Power, Sex and Len Brown

I have a mate who reckons that tall men always get women, and often as many as they want…especially if they stand on their wallet, their fame or their powerbase.

Catriona McLennan writes in the Herald about exactly this behaviour and that of Len Brown’s.

Powerful, older men caught having affairs with young, non-powerful women invariably say that the matter is a private one between them and their families.

It is not.

The reason is that the men have used their positions to obtain sex from the young women. This happens every day in New Zealand and all over the world.

It is a widespread pattern of behaviour which involves men exploiting women. Were it not for the man’s office, the young woman would not be having sex with him.

The pervasiveness of the behaviour means that it is not isolated and private: it actually constitutes sexual harassment and discrimination.

Pressure on the young woman by the man may sometimes be subtle. At other times, it may be overt. The young woman may receive the message that she will get advancement if she provides sex – or that, if she does not provide sex, she will be denied promotion or punished in other ways.

We are all familiar with powerful men with repeat patterns of behaviour of inviting young women to dinner to “discuss your career”. These men do not give similar invitations to men, or to older women who are new to the workforce.

Look at the legal profession, the business community, the media and other sectors – it is happening everywhere.

What these men are conveying to the young women is that it does not matter how qualified, intelligent or hard-working they are, their advancement remains dependent on providing sex to men.

This has been the case for thousands of years and each new example which becomes public reminds us that the position has not changed.  

Essentially his is  a widespread pattern of behaviour which involves men exploiting women. Were it not for the man’s office, the young woman would not be having sex with him.

The pervasiveness of the behaviour means that it is not isolated and private: it actually constitutes sexual harassment and discrimination.

Does Mr Brown seriously believe that Ms Chuang would have spent time with him if he had not been the mayor of Auckland ?

Her public statements make it clear that she was dazzled and flattered by the attention she received from a powerful man.

Mr Brown, like many other men, used his position to obtain sex from an attractive young woman.

A friend of mine applied for the same job at the Auckland Art Gallery Toi o Tamaki as did Bevan Chuang. My friend was unsuccessful in her application. Mr Brown wrote a reference for Ms Chuang, and she was given the position.

Mr Brown has said that he writes many references and that his endorsement of Ms Chuang would have been of little influence.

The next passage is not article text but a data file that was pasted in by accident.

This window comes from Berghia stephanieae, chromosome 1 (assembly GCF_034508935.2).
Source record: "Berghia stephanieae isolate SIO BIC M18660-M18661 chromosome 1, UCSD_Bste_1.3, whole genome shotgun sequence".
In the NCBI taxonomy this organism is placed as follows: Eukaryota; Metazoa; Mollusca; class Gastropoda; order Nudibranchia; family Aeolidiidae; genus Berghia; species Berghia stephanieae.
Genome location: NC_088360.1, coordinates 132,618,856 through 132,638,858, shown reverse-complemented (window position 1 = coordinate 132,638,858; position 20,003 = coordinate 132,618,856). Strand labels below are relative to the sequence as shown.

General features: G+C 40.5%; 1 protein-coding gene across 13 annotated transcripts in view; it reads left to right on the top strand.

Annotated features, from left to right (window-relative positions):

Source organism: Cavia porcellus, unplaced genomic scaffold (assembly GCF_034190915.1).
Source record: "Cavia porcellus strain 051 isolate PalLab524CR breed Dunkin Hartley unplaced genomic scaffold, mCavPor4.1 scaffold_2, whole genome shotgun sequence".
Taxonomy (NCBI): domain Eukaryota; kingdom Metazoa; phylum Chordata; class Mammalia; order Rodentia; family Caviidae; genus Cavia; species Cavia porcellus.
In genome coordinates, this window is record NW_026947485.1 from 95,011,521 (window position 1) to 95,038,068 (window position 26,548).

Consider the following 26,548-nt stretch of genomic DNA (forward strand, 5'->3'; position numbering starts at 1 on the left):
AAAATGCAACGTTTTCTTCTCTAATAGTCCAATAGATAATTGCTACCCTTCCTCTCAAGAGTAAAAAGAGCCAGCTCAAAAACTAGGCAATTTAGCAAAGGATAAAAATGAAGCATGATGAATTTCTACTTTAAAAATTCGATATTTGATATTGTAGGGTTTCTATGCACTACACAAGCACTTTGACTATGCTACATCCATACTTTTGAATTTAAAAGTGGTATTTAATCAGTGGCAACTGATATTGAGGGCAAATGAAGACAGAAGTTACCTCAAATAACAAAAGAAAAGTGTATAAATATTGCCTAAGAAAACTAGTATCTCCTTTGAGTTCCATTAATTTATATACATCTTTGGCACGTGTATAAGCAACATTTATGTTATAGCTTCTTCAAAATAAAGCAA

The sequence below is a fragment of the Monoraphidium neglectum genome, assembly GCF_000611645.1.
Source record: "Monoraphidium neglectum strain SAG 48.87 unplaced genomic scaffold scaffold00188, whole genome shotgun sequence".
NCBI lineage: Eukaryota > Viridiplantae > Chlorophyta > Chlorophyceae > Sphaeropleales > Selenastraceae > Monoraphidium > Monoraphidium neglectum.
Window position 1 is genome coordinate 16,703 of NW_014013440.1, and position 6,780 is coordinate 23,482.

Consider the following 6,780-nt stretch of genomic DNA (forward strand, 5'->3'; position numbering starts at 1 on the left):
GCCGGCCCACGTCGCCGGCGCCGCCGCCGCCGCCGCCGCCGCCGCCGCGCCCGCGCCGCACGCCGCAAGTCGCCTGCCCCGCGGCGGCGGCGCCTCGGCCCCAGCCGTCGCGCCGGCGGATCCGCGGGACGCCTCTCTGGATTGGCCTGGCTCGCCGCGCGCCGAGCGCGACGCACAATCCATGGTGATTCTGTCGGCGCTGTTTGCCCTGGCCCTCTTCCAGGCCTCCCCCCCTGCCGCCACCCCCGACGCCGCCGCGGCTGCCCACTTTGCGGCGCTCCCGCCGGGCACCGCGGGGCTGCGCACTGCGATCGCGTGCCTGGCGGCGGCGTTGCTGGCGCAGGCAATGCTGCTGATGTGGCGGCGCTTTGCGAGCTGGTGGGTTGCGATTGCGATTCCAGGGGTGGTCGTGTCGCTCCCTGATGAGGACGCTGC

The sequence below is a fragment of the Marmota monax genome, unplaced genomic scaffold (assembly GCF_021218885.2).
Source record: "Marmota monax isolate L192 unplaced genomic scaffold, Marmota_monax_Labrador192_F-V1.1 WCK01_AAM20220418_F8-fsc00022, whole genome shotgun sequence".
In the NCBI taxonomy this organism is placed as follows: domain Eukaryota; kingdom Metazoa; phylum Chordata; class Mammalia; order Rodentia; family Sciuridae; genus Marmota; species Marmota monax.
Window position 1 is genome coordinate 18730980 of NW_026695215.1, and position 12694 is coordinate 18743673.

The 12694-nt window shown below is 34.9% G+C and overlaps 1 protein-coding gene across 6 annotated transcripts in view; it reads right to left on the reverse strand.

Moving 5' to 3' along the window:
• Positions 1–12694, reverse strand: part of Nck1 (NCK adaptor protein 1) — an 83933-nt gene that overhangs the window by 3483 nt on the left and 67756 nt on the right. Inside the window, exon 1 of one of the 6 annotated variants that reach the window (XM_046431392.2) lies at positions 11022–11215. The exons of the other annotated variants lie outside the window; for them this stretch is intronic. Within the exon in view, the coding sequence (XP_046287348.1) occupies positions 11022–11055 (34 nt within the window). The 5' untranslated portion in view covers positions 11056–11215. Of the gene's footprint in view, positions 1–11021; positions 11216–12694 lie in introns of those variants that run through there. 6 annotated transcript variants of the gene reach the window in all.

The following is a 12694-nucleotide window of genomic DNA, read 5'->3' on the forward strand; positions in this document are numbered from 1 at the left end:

This is disingenuous.

The art gallery is owned by the Auckland Council and a reference from the mayor would inevitably be influential – even if this was only in a subtle manner.

That is exactly why so many people seek references from the mayor.

My friend is now left with the view that the time she spent on applying for the job was wasted as she never had a real chance of obtaining the position.

She believes that her qualifications and experience were irrelevant, as she did not have a personal connection with the mayor.

And that is the real harm from Mr Brown’s behaviour. He is yet another man whose actions have demeaned women in the workplace.

But hey it was a private matter….one that the council spent $100,000 of public money on investigating.

His conduct brings back to working women all the times we have been subjected to both overt and subtle sexual harassment – all the unwanted physical attention as well as the verbal harassment.

I, as just one example, am reminded of the American academic who started stroking my leg with his foot as I asked him a complex question about Anzus during the course of an interview.

And of other more systemic and pervasive discrimination.

The gender pay gap and the woeful statistics recording the low numbers of female company directors, chief executives, law firm partners and judges tell women how far away we are from having equality in the workplace.

Men like Mr Brown tell us that we have even further to go.

To every powerful, older man out there who engages in this behaviour: remember that the young woman you are exploiting is another older man’s daughter.

And, if you have daughters, how will you feel when one of them comes to you and tells you that she is being sexually harassed in the workplace?


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As much at home writing editorials as being the subject of them, Cam has won awards, including the Canon Media Award for his work on the Len Brown/Bevan Chuang story. When he’s not creating the news, he tends to be in it, with protagonists using the courts, media and social media to deliver financial as well as death threats.

They say that news is something that someone, somewhere, wants kept quiet. Cam Slater doesn’t do quiet and, as a result, he is a polarising, controversial but highly effective journalist who takes no prisoners.

He is fearless in his pursuit of a story.

Love him or loathe him, you can’t ignore him.

To read Cam’s previous articles click on his name in blue.

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